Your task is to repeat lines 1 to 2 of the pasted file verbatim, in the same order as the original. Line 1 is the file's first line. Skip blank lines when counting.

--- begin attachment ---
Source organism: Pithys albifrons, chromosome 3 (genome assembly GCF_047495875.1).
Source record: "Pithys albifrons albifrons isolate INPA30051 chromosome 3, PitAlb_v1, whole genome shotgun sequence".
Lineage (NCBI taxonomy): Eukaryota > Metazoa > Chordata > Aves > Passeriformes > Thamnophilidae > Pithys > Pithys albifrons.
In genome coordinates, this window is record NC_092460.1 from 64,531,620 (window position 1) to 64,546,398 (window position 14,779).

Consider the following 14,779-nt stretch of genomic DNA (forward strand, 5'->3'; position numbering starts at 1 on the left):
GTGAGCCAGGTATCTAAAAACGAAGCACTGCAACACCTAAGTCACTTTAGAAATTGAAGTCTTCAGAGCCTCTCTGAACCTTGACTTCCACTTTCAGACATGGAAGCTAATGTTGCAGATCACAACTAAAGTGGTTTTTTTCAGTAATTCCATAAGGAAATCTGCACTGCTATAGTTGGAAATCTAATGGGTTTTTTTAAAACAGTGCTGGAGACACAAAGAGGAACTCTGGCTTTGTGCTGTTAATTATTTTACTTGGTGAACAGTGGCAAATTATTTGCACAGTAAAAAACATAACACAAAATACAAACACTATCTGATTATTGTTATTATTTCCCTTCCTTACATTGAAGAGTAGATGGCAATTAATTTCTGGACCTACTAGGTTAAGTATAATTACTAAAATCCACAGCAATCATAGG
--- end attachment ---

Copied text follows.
Source organism: Pithys albifrons, chromosome 3 (genome assembly GCF_047495875.1).
Source record: "Pithys albifrons albifrons isolate INPA30051 chromosome 3, PitAlb_v1, whole genome shotgun sequence".